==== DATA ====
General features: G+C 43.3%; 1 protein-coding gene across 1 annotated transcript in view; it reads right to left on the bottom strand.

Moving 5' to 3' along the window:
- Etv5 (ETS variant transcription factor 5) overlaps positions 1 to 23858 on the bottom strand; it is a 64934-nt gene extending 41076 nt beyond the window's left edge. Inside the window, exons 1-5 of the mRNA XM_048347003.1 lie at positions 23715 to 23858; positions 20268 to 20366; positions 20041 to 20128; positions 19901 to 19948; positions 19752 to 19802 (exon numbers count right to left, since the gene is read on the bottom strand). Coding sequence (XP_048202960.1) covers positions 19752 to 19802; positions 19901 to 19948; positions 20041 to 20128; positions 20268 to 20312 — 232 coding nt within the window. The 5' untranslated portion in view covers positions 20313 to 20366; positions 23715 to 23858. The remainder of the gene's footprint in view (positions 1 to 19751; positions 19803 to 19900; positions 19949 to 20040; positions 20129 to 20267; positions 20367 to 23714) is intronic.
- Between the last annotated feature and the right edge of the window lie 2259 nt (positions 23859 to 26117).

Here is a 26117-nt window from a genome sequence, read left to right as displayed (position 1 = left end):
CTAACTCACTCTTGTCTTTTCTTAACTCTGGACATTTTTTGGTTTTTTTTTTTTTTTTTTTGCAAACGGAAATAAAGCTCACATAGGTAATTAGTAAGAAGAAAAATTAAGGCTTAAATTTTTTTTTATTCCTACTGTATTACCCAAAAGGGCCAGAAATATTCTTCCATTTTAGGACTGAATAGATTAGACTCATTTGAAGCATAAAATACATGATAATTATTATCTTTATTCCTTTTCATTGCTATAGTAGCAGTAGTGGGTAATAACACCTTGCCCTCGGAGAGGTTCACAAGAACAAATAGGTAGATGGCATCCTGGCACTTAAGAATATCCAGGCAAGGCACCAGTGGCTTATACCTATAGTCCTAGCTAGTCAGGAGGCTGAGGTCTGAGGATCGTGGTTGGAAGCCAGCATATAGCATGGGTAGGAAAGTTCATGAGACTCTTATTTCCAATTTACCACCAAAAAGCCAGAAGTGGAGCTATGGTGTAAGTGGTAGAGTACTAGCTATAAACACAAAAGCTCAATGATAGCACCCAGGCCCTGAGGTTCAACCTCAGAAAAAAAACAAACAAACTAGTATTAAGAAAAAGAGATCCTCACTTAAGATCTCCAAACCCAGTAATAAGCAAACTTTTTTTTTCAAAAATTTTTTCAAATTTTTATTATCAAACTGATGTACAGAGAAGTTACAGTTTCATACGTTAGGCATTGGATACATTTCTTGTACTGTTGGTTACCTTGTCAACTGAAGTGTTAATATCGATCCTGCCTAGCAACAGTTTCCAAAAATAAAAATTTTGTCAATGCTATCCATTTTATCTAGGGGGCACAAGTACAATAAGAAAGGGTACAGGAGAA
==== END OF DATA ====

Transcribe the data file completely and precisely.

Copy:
General features: G+C 43.3%; 1 protein-coding gene across 1 annotated transcript in view; it reads right to left on the bottom strand.

Moving 5' to 3' along the window:
- Etv5 (ETS variant transcription factor 5) overlaps positions 1 to 23858 on the bottom strand; it is a 64934-nt gene extending 41076 nt beyond the window's left edge. Inside the window, exons 1-5 of the mRNA XM_048347003.1 lie at positions 23715 to 23858; positions 20268 to 20366; positions 20041 to 20128; positions 19901 to 19948; positions 19752 to 19802 (exon numbers count right to left, since the gene is read on the bottom strand). Coding sequence (XP_048202960.1) covers positions 19752 to 19802; positions 19901 to 19948; positions 20041 to 20128; positions 20268 to 20312 — 232 coding nt within the window. The 5' untranslated portion in view covers positions 20313 to 20366; positions 23715 to 23858. The remainder of the gene's footprint in view (positions 1 to 19751; positions 19803 to 19900; positions 19949 to 20040; positions 20129 to 20267; positions 20367 to 23714) is intronic.
- Between the last annotated feature and the right edge of the window lie 2259 nt (positions 23859 to 26117).

Here is a 26117-nt window from a genome sequence, read left to right as displayed (position 1 = left end):
CTAACTCACTCTTGTCTTTTCTTAACTCTGGACATTTTTTGGTTTTTTTTTTTTTTTTTTTGCAAACGGAAATAAAGCTCACATAGGTAATTAGTAAGAAGAAAAATTAAGGCTTAAATTTTTTTTTATTCCTACTGTATTACCCAAAAGGGCCAGAAATATTCTTCCATTTTAGGACTGAATAGATTAGACTCATTTGAAGCATAAAATACATGATAATTATTATCTTTATTCCTTTTCATTGCTATAGTAGCAGTAGTGGGTAATAACACCTTGCCCTCGGAGAGGTTCACAAGAACAAATAGGTAGATGGCATCCTGGCACTTAAGAATATCCAGGCAAGGCACCAGTGGCTTATACCTATAGTCCTAGCTAGTCAGGAGGCTGAGGTCTGAGGATCGTGGTTGGAAGCCAGCATATAGCATGGGTAGGAAAGTTCATGAGACTCTTATTTCCAATTTACCACCAAAAAGCCAGAAGTGGAGCTATGGTGTAAGTGGTAGAGTACTAGCTATAAACACAAAAGCTCAATGATAGCACCCAGGCCCTGAGGTTCAACCTCAGAAAAAAAACAAACAAACTAGTATTAAGAAAAAGAGATCCTCACTTAAGATCTCCAAACCCAGTAATAAGCAAACTTTTTTTTTCAAAAATTTTTTCAAATTTTTATTATCAAACTGATGTACAGAGAAGTTACAGTTTCATACGTTAGGCATTGGATACATTTCTTGTACTGTTGGTTACCTTGTCAACTGAAGTGTTAATATCGATCCTGCCTAGCAACAGTTTCCAAAAATAAAAATTTTGTCAATGCTATCCATTTTATCTAGGGGGCACAAGTACAATAAGAAAGGGTACAGGAGAA